Naltrexone has been a mainstay in veterinary medicine, used to reverse reactions to and overdose of opiates by blocking opioid receptors. It is also used for the treatment of recurring, compulsive animal behavior disorders such as tail-chasing and self-mutilation such as acral lick dermatitis.

Many More Uses for Naltrexone in Animals when Given as a Low Dose

Based on the positive experiences of pet owners in using low-dose naltrexone (LDN) themselves, many opted to try it on their pets who had similar conditions. It is currently being used in animals to help lessen the pain of chronic arthritis, to treat some autoimmune disorders and to help slow the growth of some tumors. Good results have been reported in treating lymphoma, adenomas, nasal/sinus cancer, inflammatory bowel disease, degenerative myelopathy and others.

The dose of LDN is based on the weight of the animal and must be prepared by a compounding pharmacy. It has been found that giving dogs LDN at night works best, whilst for cats morning doses are more effective since they tend to be nocturnal animals. Many pet owners find it easier to administer LDN as a liquid. In this case, it usually needs to be mixed with a flavoring as it is quite bitter.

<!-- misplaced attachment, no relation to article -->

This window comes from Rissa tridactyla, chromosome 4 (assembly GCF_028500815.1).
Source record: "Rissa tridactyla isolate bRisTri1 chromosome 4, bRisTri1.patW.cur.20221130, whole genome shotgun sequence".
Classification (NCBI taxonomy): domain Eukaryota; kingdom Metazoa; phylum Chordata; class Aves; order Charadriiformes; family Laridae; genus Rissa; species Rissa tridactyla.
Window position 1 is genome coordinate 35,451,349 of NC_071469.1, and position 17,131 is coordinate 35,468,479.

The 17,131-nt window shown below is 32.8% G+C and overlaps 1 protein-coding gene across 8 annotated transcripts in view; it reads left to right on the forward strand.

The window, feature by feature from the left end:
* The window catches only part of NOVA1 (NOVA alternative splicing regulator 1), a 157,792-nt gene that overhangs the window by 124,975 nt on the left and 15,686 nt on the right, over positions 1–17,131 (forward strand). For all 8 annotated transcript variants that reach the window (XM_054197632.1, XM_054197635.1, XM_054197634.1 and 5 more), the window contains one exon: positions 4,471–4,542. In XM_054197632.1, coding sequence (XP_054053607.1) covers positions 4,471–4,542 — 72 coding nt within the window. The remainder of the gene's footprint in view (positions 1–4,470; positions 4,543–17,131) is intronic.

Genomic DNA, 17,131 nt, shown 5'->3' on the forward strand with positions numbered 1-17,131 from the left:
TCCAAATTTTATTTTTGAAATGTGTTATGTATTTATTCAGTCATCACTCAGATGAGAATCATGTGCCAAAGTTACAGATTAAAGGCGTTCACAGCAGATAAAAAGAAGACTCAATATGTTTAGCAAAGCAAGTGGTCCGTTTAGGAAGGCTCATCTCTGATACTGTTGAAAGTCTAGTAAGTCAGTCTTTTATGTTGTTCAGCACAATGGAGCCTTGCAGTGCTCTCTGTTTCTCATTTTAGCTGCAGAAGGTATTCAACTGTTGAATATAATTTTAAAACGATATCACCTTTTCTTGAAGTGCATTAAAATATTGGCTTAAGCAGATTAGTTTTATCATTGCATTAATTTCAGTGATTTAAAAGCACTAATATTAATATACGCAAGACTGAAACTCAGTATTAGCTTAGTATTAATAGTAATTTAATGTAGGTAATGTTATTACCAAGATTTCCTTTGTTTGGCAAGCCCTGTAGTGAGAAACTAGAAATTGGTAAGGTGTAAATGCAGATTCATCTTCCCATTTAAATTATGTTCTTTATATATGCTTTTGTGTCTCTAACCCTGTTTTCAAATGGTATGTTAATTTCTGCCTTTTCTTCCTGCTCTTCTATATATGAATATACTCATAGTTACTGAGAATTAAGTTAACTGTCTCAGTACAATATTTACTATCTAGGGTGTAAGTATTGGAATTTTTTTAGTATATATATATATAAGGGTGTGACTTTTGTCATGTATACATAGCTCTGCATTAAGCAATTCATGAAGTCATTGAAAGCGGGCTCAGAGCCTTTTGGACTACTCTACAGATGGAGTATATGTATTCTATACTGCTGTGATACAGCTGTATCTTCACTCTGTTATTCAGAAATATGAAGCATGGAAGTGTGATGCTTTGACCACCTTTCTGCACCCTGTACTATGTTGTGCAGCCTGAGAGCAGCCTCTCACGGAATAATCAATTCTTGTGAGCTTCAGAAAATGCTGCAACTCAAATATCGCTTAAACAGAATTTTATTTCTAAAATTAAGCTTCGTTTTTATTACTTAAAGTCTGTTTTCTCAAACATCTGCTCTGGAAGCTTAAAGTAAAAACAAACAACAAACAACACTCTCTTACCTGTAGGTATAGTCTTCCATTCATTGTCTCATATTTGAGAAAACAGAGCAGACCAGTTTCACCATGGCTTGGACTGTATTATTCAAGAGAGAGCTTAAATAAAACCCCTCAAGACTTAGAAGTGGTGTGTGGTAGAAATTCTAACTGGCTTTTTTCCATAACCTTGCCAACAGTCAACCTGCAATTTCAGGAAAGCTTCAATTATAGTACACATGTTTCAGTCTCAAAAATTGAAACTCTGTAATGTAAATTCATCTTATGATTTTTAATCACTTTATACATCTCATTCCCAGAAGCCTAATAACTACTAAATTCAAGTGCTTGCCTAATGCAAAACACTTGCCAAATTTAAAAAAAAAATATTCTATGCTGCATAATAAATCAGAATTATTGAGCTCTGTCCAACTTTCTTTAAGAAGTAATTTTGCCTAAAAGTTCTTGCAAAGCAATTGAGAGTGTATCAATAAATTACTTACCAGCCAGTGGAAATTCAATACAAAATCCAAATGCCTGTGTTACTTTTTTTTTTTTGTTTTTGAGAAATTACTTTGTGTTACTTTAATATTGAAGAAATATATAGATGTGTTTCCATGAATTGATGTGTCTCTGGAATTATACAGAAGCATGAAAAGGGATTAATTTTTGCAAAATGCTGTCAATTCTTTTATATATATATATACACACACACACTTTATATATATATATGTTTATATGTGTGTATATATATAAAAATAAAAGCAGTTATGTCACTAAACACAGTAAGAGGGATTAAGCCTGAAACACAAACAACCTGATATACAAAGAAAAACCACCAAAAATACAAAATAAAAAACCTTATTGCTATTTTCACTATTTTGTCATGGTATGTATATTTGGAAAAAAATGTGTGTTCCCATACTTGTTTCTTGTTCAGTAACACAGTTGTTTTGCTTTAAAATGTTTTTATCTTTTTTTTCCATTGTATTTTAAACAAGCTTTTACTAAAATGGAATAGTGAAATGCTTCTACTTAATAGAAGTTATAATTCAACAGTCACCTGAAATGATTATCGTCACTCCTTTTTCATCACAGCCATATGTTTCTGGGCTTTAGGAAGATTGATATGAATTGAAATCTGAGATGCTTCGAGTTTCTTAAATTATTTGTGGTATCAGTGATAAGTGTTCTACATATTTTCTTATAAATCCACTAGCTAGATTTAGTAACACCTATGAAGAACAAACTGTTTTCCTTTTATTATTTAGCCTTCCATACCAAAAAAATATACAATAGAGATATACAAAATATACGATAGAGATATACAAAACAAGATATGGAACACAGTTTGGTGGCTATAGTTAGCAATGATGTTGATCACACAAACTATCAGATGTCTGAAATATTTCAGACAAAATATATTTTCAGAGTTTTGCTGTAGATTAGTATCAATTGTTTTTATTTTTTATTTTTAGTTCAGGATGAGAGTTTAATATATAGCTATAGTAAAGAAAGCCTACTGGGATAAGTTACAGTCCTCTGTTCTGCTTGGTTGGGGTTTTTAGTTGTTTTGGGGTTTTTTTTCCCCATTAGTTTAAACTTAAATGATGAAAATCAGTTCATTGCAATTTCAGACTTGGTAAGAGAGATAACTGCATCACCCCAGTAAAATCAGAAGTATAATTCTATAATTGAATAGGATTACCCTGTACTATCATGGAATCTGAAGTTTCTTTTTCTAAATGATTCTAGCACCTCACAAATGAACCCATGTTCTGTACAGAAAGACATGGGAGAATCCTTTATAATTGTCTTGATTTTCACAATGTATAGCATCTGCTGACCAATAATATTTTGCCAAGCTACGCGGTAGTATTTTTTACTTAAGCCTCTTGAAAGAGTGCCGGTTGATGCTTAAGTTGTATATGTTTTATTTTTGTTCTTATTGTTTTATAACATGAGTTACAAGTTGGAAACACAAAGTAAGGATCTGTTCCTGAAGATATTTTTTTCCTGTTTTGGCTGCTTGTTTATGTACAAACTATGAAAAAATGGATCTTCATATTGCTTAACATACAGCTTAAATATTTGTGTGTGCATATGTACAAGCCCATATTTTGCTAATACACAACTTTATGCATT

Here is one study showing the benefits of LDN for Animals with Cancer

LDN Added to Chemotherapy Increases Survival in Dogs, Oct. 2018

The objective of this study was to evaluate the effect of low-dose naltrexone (LDN) as a carboplatin chemotherapy-associated drug in female dogs with mammary carcinoma in benign mixed tumors (MC-BMT) after mastectomy and to assess its association with quality of life and survival rates.